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January 10, 2012

SUNY chief delivers 'State of University' speech

ALBANY — The head of the State University of New York called for "systemness" in her second "State of the University" address on Monday.

SUNY Chancellor Nancy Zimpher coined the term to emphasize that the 64 campuses in the nation's largest university complex need to work together to lower costs, improve productivity and stimulate the economy of the state.

"The State University of New York has so many assets, but there is not one greater than our systemness," Zimpher said. "SUNY will tap into that power of systemness to create a more affordable, productive, and accessible university, while doing its part to generate economic development, create jobs, and prepare the workforce of tomorrow for New York state."

Gov. Andrew Cuomo has vowed to turn SUNY campuses into stronger economic engines for communities, using research and new programs to boost economies.

Goals outlined by Zimpher include increasing graduation rates, saving money by reducing the need for remedial education, and expanding online course offerings and paid internships.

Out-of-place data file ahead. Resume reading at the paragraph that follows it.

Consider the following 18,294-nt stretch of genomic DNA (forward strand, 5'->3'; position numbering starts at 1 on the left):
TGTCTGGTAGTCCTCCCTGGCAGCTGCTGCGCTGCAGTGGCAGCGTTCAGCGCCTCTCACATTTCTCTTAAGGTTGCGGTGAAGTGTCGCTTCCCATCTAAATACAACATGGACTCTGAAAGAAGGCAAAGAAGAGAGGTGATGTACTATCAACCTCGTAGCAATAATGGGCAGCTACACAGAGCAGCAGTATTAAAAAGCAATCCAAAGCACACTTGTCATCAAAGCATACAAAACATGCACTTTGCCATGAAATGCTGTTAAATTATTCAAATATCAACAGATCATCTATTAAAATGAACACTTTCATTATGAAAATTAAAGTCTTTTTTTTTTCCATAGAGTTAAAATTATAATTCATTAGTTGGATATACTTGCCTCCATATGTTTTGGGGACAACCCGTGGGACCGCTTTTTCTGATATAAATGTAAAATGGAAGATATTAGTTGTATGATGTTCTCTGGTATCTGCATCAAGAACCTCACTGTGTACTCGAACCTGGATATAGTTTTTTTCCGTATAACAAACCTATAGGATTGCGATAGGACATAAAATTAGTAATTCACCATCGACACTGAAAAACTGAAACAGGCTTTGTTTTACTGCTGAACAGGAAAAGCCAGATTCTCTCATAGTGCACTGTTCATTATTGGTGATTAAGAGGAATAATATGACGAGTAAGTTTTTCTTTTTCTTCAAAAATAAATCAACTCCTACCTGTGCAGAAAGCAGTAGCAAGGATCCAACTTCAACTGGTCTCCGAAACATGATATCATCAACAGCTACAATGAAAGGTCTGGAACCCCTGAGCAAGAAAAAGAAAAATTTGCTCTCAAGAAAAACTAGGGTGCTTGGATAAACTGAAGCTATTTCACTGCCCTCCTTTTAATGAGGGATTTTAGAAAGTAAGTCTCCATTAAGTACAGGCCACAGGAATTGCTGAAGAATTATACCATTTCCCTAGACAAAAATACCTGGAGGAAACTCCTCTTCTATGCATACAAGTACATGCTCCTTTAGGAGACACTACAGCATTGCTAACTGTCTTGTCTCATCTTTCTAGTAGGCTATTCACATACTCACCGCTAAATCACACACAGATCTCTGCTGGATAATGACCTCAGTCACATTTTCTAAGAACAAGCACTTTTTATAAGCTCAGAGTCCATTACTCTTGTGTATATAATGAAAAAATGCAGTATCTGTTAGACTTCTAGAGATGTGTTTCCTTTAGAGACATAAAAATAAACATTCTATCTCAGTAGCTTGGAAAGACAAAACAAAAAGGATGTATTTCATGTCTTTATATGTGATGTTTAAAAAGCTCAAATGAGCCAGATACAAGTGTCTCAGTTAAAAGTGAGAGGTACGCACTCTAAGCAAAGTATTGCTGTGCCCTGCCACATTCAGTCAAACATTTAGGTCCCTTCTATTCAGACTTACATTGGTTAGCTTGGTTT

While SUNY's state funding has been cut by $1.4 billion in the past four years, Zimpher said the university system is more stable financially than it was a year ago because the Legislature and Cuomo approved a five-year plan for annual tuition hikes.

Zimpher said it costs SUNY more than $70 million a year to provide remedial courses in areas students should have mastered in high school. She called on schools across the state to work with SUNY to eliminate the need for remedial courses.

Other initiatives outlined by Zimpher include:

—All campuses will shift at least 5 percent of their administrative spending to academics and student services over the next three years;

—Community college graduates will be able to transfer to a four-year school without losing credits by the fall of 2013;

—OpenSUNY, an expanded online learning system, will be launched by the 2013 fall semester;

—A portion of total funding will be directed to campuses based on performance, while most will still be apportioned based on population and course requirements;

—SUNY will utilize data to ensure that program offerings meet workforce demands in the competitive global job market.

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